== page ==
If the rise of social media has taught us anything, it's that humans are lazy and would rather click a button than put a sentiment into words.
The ultimate example of this phenomenon? The like.
While the deceptively simple purpose of the "like" button suggests the act of, well, liking something, our actual liking habits paint a different picture. Whether you're faving a tweet because you think the tweeter is attractive or liking your boss's Facebook status update as a way to curry favor, the like usually comes with a ton of subtext.
To decode the meaning behind our likes, we used Google Forms to conduct an informal survey of 20-somethings' liking habits. While some reported using the feature to acknowledge a friend's presence on their timelines (as one sassy respondent wrote, "I see you, bitch"), the vast majority reported there's usually deeper meaning involved.
Here's what our likes would really look like if paired with the one filter we don't have on Instagram: real talk.
1. "I want to see you naked IRL."
For the single and horny, a like often comes with some serious hookup-facilitating powers. Put simply, it's the easiest, most risk-free way of expressing to someone that you're DTF. "If you are a girl, it means I'm sexually attracted to you," wrote a 26-year-old straight dude respondent. "Nine out of 10 likes are given to girls I want to have sex with."
2. "I have a wholesome crush on you."
"When I have a crush on someone, a like on their photos or posts or statuses is kind of a not-too-forward way of saying, 'Hi, I like you,'" one strategic social media user wrote. "The system is: friend/follow, like posts, comment on posts, DMs, exchange numbers. Then you go from there."
3. "More people need to see this!"
Some people said they like posts as a way to make sure they get more eyeballs, dishing them out only when they see content that's truly exceptional. "To me [a like is] an upvote, like in Reddit," one respondent wrote. "I wish there was a dislike."
4. "I'm doing this for me, actually."
Remember the principles of reciprocity that you learned about in Psych 101? This is the social media version.
"You need to develop a good mutual liking relationship with someone," one 22-year-old respondent answered. "If you don't like a bunch of people's shit, they're probably not gonna like your shit."
5. "I'm just on a liking spree right now."
While not everybody is like this dude, who spent two days liking literally everything he saw, we all sometimes have our like-happy moods. As one liker wrote in our survey, "[I like this because] I like EVERYTHING today!"
6. "IDK what to say."
Occasionally on social media, you'll come across a post — a status update about someone losing their job, for instance — that'll put you at a loss for words. Sometimes a like can serve as a simple, effective way of saying "I don't know what to say."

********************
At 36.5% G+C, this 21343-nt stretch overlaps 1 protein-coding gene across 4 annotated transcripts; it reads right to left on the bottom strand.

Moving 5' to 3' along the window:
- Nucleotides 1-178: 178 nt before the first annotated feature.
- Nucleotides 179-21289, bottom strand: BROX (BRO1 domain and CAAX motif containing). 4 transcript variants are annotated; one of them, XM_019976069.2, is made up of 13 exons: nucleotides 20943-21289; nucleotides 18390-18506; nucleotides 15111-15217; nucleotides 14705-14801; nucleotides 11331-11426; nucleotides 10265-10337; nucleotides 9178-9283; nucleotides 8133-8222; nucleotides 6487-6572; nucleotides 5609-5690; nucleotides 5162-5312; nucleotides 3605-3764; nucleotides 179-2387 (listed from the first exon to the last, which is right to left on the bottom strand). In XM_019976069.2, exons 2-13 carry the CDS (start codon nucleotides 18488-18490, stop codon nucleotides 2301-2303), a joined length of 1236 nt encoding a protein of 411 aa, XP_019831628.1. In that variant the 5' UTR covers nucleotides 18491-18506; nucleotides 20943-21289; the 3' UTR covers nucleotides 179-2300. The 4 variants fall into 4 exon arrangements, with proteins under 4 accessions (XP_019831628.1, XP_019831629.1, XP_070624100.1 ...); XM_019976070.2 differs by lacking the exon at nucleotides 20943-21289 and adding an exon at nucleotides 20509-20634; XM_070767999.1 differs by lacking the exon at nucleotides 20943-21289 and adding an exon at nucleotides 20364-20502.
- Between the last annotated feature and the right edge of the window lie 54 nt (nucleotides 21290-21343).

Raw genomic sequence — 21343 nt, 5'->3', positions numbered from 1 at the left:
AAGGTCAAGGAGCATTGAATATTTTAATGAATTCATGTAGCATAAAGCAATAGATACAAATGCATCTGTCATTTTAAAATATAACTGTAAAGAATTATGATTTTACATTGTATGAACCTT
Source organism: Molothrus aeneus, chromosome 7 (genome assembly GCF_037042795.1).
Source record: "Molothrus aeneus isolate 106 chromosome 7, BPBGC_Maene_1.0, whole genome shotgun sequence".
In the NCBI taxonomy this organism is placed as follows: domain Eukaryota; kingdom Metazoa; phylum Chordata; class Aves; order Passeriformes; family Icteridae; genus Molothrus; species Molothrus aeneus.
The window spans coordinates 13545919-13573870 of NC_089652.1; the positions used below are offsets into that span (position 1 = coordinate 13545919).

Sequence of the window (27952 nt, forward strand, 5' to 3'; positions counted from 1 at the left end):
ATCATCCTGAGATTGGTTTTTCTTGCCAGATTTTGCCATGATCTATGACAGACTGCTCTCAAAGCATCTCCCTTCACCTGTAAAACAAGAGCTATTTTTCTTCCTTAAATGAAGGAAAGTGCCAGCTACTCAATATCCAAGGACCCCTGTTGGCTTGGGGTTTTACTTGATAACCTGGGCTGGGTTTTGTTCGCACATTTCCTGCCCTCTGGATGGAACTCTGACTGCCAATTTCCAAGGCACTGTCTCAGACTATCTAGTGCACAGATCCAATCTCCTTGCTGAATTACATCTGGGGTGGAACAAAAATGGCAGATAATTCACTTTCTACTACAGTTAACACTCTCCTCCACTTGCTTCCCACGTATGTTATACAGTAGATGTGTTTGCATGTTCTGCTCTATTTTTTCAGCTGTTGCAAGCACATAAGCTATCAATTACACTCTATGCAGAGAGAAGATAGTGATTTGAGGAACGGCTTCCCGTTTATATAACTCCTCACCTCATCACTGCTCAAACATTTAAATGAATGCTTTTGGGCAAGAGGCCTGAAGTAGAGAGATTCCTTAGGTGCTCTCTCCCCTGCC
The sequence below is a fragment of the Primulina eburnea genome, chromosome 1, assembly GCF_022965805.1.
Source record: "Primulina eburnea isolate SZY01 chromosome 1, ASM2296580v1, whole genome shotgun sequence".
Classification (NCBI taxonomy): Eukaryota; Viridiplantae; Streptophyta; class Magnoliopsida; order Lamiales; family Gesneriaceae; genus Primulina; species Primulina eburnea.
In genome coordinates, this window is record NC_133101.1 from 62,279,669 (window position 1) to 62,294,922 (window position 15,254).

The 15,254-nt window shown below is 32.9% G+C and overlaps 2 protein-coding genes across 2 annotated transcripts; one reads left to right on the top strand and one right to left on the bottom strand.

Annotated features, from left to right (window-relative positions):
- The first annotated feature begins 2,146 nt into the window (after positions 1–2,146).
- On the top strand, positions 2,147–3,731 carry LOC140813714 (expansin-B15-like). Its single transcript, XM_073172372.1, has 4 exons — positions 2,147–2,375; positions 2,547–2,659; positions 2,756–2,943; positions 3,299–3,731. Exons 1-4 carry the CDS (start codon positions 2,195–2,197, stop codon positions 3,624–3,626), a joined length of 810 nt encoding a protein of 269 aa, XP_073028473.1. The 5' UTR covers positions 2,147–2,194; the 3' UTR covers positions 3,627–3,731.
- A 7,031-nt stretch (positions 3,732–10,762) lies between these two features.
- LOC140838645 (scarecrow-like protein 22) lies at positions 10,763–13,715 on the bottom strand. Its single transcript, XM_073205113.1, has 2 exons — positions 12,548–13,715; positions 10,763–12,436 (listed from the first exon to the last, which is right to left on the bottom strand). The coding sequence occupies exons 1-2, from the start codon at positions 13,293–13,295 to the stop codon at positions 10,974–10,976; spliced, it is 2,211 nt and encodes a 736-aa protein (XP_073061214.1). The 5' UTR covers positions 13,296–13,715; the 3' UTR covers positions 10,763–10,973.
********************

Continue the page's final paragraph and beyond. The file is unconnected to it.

"You give a like when you see a post and you feel like you should say something but you don't know what to say — their dog died, etc," one reader wrote. "It's kind of a light pat on the shoulder."
Props to those who are funny enough to actually solicit real LOLs in their comment sections, because many respondents indicated that likes typically do the job for conveying a general sense of amusement. Liking something simply because "it's funny" was a standard response among survey participants.
8. "You seem like you need some validation, so here ya go."
Which brings us to the obverse of the LOL like: the pity like. "No one else has liked a friend's photo and I feel bad about it," wrote one very honest 25-year-old. While it may be uncomfortable to admit that these pity likes are happening all around us, chances are we've all received at least one for a bad joke or poorly timed social media post.
9. "This is too good not to like."
Many of us have that one friend who is always snapping selfies with random celebs and hitting up vacation locales that you've only ever seen visited by the Kardashians. Love them or hate them, we're probably liking their shit.
One respondent wrote that he only likes posts "when someone's content is so good you almost have to throw them a like, e.g., a selfie with Hilary Clinton." Yeah, that seems worth a like or two.
10. "Everyone else is liking this, so why not?"
Bandwagon-liking is a thing, as one 22-year-old indicated in the survey: "You don't wanna miss out on liking something everyone else is liking."
11. "Sorry for being the worst friend ever."
Sometimes a scroll through Instagram can dredge up genuine emotions. For instance, if you suddenly happen upon the selfie of a friend you've been flaking on a bit too much lately, you might like their post as a form of penance.
The apology like is a way of saying "'See, I do notice you! Can this count as friend points for the next several months?'" one 27-year-old woman wrote. "'Since let's be real, we aren't going to actually hang out and I don't wanna feel guilty about being a shit friend.'"
12. "Seriously, call me back."
On the other hand, the "call me back" like, riddled with passive-aggressive undertones, can sometimes be the wake-up call a friend needs to stay on top of their missed call log and reflect on their priorities. As one survey-taker responded: "You have time to post something, yet you don't have time to call/text me?" Rude.
13. "You're my BFF."
At the end of the day, the most important likes are the ones coming from those who are most important to us offline: our besties.
"I expect a bare minimum of likes per post based purely on the exact number of close friends I have," one female respondent said. "One like per biff. Friend inventory." Another echoed this sentiment: "The people in my direct circle of friends automatically get their pictures liked because that's what squad does."